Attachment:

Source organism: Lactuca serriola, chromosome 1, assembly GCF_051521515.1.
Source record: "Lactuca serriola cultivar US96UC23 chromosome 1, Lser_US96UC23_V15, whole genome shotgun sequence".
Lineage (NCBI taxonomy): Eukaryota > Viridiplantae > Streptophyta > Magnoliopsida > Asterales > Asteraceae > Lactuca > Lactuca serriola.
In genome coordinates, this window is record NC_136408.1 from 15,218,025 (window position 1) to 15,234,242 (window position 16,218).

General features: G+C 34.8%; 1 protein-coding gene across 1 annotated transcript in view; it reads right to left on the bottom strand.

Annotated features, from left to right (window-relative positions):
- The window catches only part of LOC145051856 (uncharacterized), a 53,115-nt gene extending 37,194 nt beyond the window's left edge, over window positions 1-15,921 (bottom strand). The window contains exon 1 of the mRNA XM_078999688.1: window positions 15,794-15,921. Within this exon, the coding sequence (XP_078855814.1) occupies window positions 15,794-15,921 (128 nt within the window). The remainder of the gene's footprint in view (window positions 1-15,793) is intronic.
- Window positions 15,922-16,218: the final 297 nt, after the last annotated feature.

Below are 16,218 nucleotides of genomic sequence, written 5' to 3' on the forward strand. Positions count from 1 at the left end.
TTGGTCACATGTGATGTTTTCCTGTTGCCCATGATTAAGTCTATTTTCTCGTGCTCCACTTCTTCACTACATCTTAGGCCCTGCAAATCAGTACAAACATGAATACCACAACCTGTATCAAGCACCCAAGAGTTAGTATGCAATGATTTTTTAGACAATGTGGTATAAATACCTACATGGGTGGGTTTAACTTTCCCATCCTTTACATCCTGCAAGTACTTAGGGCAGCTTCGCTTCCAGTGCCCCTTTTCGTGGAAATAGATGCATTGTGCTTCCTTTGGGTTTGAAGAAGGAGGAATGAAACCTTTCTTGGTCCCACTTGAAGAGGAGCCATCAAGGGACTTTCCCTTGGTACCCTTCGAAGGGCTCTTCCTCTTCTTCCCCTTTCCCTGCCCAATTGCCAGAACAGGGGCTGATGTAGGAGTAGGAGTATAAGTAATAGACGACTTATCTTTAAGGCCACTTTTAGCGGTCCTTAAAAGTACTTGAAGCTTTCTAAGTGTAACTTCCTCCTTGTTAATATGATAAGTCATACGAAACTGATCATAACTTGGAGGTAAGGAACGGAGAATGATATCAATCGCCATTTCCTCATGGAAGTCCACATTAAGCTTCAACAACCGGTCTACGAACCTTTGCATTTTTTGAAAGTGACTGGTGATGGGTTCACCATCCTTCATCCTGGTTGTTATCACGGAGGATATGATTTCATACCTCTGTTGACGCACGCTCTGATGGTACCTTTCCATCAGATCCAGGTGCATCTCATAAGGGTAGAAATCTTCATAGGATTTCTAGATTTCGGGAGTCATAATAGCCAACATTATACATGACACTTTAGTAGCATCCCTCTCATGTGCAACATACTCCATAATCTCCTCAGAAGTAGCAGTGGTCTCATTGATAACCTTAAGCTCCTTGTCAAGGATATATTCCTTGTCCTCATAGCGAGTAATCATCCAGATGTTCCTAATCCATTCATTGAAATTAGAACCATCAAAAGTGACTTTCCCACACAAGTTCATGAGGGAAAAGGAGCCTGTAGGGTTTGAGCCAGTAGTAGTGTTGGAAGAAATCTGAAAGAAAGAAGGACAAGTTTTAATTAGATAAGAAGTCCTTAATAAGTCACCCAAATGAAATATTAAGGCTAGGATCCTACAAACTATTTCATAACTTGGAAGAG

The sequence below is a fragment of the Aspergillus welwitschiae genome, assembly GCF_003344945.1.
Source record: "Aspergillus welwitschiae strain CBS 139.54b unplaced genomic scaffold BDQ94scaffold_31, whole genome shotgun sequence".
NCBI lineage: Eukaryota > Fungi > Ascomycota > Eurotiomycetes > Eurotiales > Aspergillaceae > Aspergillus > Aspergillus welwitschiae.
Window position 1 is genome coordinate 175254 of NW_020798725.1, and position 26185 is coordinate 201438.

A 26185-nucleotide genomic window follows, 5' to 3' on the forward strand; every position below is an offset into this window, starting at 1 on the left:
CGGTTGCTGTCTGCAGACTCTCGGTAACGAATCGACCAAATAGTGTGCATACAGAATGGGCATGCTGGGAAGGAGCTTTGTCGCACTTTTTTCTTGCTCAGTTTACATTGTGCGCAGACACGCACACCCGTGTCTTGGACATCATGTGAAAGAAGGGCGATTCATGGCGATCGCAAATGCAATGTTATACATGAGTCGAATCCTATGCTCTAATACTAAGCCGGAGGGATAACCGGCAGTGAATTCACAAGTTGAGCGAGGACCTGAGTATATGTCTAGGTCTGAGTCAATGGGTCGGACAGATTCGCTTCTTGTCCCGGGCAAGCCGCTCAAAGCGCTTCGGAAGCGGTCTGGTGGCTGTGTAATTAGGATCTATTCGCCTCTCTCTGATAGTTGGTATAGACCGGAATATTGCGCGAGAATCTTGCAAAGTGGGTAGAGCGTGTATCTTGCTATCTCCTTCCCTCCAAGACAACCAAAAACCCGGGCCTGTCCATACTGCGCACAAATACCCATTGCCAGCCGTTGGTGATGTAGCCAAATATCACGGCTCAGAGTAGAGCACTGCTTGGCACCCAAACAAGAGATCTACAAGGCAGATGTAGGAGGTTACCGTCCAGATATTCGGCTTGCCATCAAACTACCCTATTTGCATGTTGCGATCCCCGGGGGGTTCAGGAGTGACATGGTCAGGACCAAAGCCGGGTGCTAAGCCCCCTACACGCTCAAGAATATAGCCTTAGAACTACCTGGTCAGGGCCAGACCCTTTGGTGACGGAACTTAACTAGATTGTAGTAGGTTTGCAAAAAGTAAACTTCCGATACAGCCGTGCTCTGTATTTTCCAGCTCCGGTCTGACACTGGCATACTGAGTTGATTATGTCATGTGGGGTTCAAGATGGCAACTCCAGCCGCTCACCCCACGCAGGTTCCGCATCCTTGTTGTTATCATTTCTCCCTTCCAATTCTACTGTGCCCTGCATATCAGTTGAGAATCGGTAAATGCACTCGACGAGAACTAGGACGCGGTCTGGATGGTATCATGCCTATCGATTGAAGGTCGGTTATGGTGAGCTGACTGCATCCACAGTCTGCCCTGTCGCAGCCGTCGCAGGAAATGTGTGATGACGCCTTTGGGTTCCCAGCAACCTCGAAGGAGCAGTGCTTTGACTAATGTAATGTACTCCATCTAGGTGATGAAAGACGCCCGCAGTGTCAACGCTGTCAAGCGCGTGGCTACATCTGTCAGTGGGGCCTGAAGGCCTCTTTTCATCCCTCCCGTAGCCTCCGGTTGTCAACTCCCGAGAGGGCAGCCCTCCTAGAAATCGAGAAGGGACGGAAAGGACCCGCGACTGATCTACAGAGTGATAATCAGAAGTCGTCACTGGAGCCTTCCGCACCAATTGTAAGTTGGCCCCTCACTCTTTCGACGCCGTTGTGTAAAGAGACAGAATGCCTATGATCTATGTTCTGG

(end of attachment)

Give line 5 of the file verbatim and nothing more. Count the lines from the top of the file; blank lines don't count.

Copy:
General features: G+C 34.8%; 1 protein-coding gene across 1 annotated transcript in view; it reads right to left on the bottom strand.